What Does Labor Day Mean to You?

The original meaning of Labor Day is lost on a lot of people in the United States and Canada. The first Monday in September is variously the final long lazy weekend of the summer, the last breath of freedom for students heading back to school, or the first break in the school year for those students who resume classes in August.

NetSuite Waterloo employees having fun in the sun

Celebrating Workers

Many forget that this public holiday sprang from the labor movement, which in turn was rooted in the growing tensions between factory workers and their employers in the late 1800s and early 1900s. The movement had a strong political component in Europe, becoming associated with socialism, communism and anarchism because the struggle between owners and workers was seen primarily as another symptom of class distinction.

In the United States and Canada, while connections existed between the labor movement and left wing political interests, the movement focused on forging solidarity as a bargaining tool for improving wages and working conditions.

In much of the world (instead of sharing our cherished end of summer long weekend), International Workers’ Day is celebrated on May 1. Ironically, this date was chosen by The Second International, an organization of socialist and labor parties formed in Paris on July 14, 1889, to commemorate the Haymarket affair[1], one of the most violent episodes in the American labor movement.

Why is Labor Day in September?

The Canadian and American celebration of workers found its place at the end of summer for a number of reasons.

It began with a labor rally organized by the Toronto Trades Assembly on April 15, 1872 in Toronto, Canada. Workers rallied to protest the imprisonment of 24 leaders of the Typographical Union, who had been imprisoned for violating anti-strike laws. While the rally failed to gain the workers freedom, it generated considerable sympathy across Canada and the U.S. Throughout that spring and the summer that followed, the twenty-four workers continued to languish in prison while worker sentiment seethed.

Finally, on the third of September, growing frustration resulted in a mile-long parade through Ottawa that caught the attention of Canada’s Prime Minister, Sir John A. MacDonald. Moved by the plight of the 24 imprisoned workers and the passion of the protestors, MacDonald joined the parade and later succeeded in having a number of anti-labor laws repealed.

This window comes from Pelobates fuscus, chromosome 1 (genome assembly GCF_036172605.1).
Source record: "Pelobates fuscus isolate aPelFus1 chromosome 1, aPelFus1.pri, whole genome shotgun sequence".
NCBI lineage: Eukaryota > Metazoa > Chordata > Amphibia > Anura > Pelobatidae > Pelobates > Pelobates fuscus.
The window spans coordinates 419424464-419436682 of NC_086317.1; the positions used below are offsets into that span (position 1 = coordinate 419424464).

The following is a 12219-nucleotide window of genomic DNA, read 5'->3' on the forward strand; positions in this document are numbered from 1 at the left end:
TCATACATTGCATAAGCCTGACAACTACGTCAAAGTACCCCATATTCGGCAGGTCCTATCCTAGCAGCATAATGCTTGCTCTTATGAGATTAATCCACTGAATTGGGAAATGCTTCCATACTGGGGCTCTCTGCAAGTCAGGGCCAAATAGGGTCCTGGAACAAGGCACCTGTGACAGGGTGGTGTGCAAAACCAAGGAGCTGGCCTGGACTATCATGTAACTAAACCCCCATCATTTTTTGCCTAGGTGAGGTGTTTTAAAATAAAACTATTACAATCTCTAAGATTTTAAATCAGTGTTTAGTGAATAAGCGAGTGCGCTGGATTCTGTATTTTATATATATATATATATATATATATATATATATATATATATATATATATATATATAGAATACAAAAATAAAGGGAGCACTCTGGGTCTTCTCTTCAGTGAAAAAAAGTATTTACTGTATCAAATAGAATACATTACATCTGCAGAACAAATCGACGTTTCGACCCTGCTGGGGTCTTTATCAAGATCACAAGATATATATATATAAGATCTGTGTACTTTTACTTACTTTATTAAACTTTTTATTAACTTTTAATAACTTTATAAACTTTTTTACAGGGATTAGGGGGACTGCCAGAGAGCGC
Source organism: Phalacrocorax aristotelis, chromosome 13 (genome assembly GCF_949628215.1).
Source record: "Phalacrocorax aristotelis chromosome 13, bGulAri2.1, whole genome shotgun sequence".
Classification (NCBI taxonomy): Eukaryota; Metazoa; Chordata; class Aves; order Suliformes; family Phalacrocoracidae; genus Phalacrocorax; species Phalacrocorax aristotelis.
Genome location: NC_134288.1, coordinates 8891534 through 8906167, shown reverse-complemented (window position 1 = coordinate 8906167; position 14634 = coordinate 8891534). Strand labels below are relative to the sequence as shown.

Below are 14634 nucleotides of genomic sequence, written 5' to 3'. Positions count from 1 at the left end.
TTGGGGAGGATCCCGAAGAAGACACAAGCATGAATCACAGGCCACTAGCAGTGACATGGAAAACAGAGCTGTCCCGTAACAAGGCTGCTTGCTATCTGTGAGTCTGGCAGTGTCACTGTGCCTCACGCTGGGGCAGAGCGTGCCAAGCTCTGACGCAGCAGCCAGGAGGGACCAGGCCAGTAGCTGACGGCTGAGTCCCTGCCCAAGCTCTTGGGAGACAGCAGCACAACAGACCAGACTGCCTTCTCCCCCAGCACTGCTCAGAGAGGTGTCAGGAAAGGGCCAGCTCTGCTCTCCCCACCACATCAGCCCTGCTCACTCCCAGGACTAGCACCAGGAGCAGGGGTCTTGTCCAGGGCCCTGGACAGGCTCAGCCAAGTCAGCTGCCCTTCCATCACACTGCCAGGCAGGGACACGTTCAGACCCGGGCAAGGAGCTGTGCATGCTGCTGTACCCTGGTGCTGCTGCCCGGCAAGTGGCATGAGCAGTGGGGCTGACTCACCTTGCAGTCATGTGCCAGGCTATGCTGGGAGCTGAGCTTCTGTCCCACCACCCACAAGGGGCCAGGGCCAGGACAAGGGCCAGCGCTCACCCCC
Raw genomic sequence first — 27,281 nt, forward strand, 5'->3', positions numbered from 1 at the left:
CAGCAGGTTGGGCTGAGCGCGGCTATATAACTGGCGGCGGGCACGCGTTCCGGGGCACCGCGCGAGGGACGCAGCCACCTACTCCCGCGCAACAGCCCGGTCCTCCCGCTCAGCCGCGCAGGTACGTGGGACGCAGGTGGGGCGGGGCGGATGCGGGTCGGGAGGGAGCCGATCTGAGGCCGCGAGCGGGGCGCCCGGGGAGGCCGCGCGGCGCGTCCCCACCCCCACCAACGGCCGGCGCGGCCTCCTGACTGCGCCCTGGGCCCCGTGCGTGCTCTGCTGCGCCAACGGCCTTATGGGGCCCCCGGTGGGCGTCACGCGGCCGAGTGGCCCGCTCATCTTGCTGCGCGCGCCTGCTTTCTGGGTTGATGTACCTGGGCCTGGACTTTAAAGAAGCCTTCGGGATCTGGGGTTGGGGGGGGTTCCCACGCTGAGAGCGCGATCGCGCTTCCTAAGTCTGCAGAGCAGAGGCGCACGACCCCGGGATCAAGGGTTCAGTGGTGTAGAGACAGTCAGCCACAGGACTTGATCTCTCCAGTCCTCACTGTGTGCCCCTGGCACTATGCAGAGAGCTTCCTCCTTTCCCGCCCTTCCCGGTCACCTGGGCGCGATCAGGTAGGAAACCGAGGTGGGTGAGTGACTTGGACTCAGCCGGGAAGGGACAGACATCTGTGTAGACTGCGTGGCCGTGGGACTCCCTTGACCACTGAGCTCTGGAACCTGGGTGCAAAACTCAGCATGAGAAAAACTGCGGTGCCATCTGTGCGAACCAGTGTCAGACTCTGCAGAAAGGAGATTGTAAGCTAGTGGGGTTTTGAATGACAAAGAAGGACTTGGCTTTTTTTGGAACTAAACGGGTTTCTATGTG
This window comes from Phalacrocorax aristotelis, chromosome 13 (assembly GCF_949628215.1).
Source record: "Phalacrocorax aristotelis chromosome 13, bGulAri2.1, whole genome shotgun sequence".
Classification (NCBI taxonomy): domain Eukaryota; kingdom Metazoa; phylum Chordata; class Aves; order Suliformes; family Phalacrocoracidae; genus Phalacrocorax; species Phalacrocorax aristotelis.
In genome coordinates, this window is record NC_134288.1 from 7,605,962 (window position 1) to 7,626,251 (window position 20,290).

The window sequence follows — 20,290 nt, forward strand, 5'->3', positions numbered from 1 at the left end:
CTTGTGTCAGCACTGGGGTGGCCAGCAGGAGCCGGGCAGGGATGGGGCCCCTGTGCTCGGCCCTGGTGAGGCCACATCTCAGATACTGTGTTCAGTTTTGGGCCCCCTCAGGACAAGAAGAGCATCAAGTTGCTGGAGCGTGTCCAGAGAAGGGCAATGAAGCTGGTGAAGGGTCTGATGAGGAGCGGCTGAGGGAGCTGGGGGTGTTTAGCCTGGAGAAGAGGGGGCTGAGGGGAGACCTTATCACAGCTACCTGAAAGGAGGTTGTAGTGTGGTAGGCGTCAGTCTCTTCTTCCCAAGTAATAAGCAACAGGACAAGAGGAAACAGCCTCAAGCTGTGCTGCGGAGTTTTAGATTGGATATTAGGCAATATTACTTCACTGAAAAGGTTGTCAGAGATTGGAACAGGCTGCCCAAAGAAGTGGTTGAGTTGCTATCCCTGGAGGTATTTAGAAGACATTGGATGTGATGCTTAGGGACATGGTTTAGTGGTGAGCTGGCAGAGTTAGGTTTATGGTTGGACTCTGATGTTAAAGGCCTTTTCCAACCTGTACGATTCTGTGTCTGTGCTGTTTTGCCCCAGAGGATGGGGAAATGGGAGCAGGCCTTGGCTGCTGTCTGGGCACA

In subsequent years, parades and festivals were held across Canada supporting workers’ rights and honoring the efforts of 1872. These celebrations were accompanied by increasing calls for a national holiday to honor workers.

American labor supporters soon caught the wave, and the first U.S Labor Day Parade was held on September 5, 1882

Finally, when the government began to seriously consider an official day to honor workers, both May 1 and the beginning of September were considered. In the end, the same association that made The Second International choose May 1 (i.e. Haymarket) was cited as a good reason to reject that date in North America. Preferring to mark Labor Day as a celebration of labor rather than a memorial to one of its most tragic events, the decision makers chose the first Monday in September.

Labor Day Becomes a National Holiday

Although originally inspired by early successes in Canada, labor supporters in the U.S. didn’t take long to overtake Canada in their efforts to gain recognition. After extensive lobbying from labor organizations, the U.S. Congress declared Labor Day a national holiday in the United States on June 28, 1894. Twenty-five days later the Canadian Parliament did the same.

Make the Most of Labor Day

Whatever Labor Day means to you, make the most of it. Whether you reward your hardworking self with one final summer fiesta or take time to ponder the grit of those early workers who fought for safer workplaces, better wages and reasonable hours—make it count. This is the one day we set aside each year to honor and respect the efforts of all hard-working people.

Now, hold that thought—and see if you can extend it year round!


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Additional References

Chuck Nugent. Origins of Labor Day Holiday in North America. http://chuck.hubpages.com/hub/Labor_Day_and_the_North_American_Labor_Movement

Canada Info: Labour Day. http://www.craigmarlatt.com/canada/symbols_facts&lists/labour_day.html

Haymarket and Mayday. The Encyclopedia of Chicago http://www.encyclopedia.chicagohistory.org/pages/571.html

Haymarket Square Riot http://www.history.com/topics/haymarket-riot

William J. Adelman. The Haymarket Affair. Illinois Labor History Society. http://www.illinoislaborhistory.org/haymarket/the-story-of-the-haymarket-affair.html

[1] Haymarket Riot, United States History http://www.britannica.com/event/Haymarket-Riot

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